Ageing and Performance: From Medicalization to Pharmaceuticalization

Saturday, 21 July 2018: 15:50
Oral Presentation
Noémia LOPES, Instituto Universitário de Lisboa (ISCTE-IUL) - Egas Moniz, Centro de Investigação Interdisciplinar (CiiEM), Portugal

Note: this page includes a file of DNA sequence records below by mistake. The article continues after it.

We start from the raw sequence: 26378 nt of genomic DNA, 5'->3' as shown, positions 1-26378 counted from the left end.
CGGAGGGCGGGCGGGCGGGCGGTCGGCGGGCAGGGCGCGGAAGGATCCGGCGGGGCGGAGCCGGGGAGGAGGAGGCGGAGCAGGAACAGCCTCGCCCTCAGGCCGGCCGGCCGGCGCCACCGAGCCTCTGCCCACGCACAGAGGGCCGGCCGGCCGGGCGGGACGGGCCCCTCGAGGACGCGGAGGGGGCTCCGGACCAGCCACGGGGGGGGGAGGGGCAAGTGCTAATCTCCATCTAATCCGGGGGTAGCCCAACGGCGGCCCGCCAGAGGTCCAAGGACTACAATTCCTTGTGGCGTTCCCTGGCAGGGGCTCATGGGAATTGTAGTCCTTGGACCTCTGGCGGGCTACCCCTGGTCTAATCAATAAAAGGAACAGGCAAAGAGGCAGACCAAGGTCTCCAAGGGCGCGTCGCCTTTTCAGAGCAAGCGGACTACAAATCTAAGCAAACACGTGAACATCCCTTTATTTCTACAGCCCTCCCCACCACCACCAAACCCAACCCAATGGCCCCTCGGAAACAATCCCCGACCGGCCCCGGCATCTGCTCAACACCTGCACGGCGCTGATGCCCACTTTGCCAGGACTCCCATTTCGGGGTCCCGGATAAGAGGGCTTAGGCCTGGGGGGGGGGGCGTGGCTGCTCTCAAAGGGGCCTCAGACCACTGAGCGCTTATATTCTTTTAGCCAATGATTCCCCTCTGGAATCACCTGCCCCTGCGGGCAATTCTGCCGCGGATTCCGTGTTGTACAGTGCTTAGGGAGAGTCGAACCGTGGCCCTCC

The decline of individuals’ ability to perform at the same level, on various domains, associated with old age, has become, since the 1970’s, a particular target for medicalization processes. More recently, the medicalization of old age expanded the range of its intervention, shifting its focus from treatment to enhancement/rejuvenation. This new pattern of medicalization of old age cannot be separated from the expansion of pharmaceuticalization. Its vast therapeutic offer is geared not only towards treating pathologies of old age, but also towards responding to modern expectations of old age rejuvenation (and expanding them), giving rise to a flourishing anti-ageing industry as Higgs & Jones coined it. Within this frame of pharmaceuticalization, countering physical and cognitive decline, a new market for natural products (such as food supplements, nutraceuticals or natural medicines) has also been developing. This constitutes another pattern of consumption – where these products are generally used in tandem with pharmaceuticals. In this presentation we aim to discuss ageing, increasingly defined as a social problem and constituted as a site for the expansion of medicalization and pharmaceuticalization, largely driven by market dynamics. This discussion will be set in the context of the consumption of memory medication – as a modern icon of rejuvenated old age – and its impacts on identities, when used for the management of performance, or the management of disease. This approach is empirically based on a study conducted with a sample of 414 elders (aged 65 +), physically and cognitively autonomous, living alone in their homes or in institutional settings, in the city of Almada, in Portugal. A mixed methods approach was used, comprising, firstly, a survey (n=414) and, secondly, life history interviews (n=30) to the people previously inquired.